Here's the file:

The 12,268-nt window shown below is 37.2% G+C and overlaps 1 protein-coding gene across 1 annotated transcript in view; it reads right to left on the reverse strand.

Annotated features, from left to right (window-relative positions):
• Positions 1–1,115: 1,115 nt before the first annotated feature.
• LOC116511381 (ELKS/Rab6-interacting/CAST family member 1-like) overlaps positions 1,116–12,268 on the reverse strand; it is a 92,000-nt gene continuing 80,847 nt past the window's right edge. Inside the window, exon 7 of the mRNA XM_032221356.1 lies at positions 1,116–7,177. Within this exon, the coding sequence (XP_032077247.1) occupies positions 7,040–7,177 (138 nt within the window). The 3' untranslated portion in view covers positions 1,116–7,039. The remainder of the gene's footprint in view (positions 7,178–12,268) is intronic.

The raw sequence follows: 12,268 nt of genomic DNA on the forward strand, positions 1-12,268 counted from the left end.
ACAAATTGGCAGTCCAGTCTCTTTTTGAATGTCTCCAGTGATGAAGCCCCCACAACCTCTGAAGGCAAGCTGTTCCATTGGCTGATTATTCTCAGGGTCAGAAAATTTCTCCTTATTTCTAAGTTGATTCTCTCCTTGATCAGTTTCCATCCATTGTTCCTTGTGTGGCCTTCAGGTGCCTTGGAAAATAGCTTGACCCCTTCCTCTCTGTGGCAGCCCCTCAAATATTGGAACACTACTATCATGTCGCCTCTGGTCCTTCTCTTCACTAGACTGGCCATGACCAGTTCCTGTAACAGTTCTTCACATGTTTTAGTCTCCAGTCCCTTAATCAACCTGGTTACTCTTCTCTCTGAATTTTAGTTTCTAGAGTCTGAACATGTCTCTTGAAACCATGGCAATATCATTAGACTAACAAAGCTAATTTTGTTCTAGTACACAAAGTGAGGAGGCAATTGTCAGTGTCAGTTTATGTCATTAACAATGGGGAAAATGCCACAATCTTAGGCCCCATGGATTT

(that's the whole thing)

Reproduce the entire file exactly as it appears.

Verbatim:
The 12,268-nt window shown below is 37.2% G+C and overlaps 1 protein-coding gene across 1 annotated transcript in view; it reads right to left on the reverse strand.

Annotated features, from left to right (window-relative positions):
• Positions 1–1,115: 1,115 nt before the first annotated feature.
• LOC116511381 (ELKS/Rab6-interacting/CAST family member 1-like) overlaps positions 1,116–12,268 on the reverse strand; it is a 92,000-nt gene continuing 80,847 nt past the window's right edge. Inside the window, exon 7 of the mRNA XM_032221356.1 lies at positions 1,116–7,177. Within this exon, the coding sequence (XP_032077247.1) occupies positions 7,040–7,177 (138 nt within the window). The 3' untranslated portion in view covers positions 1,116–7,039. The remainder of the gene's footprint in view (positions 7,178–12,268) is intronic.

The raw sequence follows: 12,268 nt of genomic DNA on the forward strand, positions 1-12,268 counted from the left end.
ACAAATTGGCAGTCCAGTCTCTTTTTGAATGTCTCCAGTGATGAAGCCCCCACAACCTCTGAAGGCAAGCTGTTCCATTGGCTGATTATTCTCAGGGTCAGAAAATTTCTCCTTATTTCTAAGTTGATTCTCTCCTTGATCAGTTTCCATCCATTGTTCCTTGTGTGGCCTTCAGGTGCCTTGGAAAATAGCTTGACCCCTTCCTCTCTGTGGCAGCCCCTCAAATATTGGAACACTACTATCATGTCGCCTCTGGTCCTTCTCTTCACTAGACTGGCCATGACCAGTTCCTGTAACAGTTCTTCACATGTTTTAGTCTCCAGTCCCTTAATCAACCTGGTTACTCTTCTCTCTGAATTTTAGTTTCTAGAGTCTGAACATGTCTCTTGAAACCATGGCAATATCATTAGACTAACAAAGCTAATTTTGTTCTAGTACACAAAGTGAGGAGGCAATTGTCAGTGTCAGTTTATGTCATTAACAATGGGGAAAATGCCACAATCTTAGGCCCCATGGATTT